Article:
Gloria Oliver has a way with description that makes you see the world she built in your minds eye.
“Almost there, she turned around to take a last look at her parents and her home. As hard as she could, she tried to engrave into her memory the view of the whitewashed house with its sloping porch, the plowed fields with their earthy smell and swaying stalks of wheat and corn, the barn with all the sheep, cows, and horses.” (Chapter 1)
This is a tale that will delight readers of all ages that love a good fantasy set in an unknown world with all the magic and mayhem of a well told story. This book is highly recommended by two avid readers of Fantasy and Science Fiction.
Reviewed by Janie Franz
Only a partial review here. Click on review link above for the rest of it – MyShelf policy!
Cross-Eyed Dragon Troubles by Gloria Oliver is a marvelous read! The author has created a boarding school in a magical world that could be the envy of Hogwarts.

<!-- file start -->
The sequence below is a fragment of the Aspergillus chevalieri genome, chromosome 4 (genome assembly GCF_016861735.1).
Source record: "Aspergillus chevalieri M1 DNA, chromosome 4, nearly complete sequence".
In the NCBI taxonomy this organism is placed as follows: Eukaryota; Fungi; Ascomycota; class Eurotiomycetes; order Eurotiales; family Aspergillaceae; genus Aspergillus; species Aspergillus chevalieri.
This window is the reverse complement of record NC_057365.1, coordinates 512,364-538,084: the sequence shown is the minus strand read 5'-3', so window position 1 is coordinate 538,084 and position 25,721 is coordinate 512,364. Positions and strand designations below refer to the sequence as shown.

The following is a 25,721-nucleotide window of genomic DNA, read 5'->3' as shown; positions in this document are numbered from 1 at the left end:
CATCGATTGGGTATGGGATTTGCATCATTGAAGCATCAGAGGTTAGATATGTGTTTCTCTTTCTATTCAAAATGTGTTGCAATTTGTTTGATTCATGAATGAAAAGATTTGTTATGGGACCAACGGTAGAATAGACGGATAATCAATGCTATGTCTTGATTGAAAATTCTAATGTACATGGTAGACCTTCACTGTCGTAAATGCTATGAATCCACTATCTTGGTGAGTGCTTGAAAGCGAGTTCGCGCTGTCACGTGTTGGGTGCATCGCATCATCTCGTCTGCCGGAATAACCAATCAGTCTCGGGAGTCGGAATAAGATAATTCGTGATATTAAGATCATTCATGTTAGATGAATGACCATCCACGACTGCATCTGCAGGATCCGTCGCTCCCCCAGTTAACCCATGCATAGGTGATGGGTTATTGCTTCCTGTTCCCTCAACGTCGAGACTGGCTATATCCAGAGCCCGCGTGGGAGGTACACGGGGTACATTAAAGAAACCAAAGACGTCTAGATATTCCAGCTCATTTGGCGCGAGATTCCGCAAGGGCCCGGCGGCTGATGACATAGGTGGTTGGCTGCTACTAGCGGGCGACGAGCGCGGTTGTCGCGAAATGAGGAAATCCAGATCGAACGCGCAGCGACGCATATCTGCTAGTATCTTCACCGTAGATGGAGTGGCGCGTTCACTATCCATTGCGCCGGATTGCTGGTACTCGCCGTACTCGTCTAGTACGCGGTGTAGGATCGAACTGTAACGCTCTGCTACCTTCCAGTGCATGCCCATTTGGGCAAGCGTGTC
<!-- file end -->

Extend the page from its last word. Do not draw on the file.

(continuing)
Reviewed by author Rie Sheridan
I have read all but one of Gloria’s books, and really enjoyed them all. Her In the Service of Samurai is one of the most unusual fantasies I have ever read, and ranks among my favorites. But there is something about Cross-Eyed Dragon Troubles that trumps them all. I didn’t intend to get so caught up in the story. I honestly didn’t think it would be something I really clicked with. But she proved me wrong.
15 year old Talia finds herself apprenticed to the Dragon Knight Guild. She always expected to be apprenticed, but the quirky school on the mesa is nothing like what she had in mind. From her first encounter with Clarence, the dragon of the title, and Kel, his rider, her life gets complicated. Learning to deal with magic, keeping up with her studies, and making a life for herself in the Guild, Talia has her hands full. And to top it all off, there is the irritating and yet intriguing Kel to deal with.
The action is fast-paced and non-stop. Day to day life in the Guild is anything but boring. The secondary characters are detailed and three-dimensional with enough hidden in their pasts to fuel another volume or two at least. The world is solid in its geography and strong in culture. You find yourself immersed in the story without being distracted by unknown languages or unexplained activities or items.
I really loved this story. I hope that eventually, as in other magical schools in other magical worlds, we will get to see what happens to Talia in Year Two.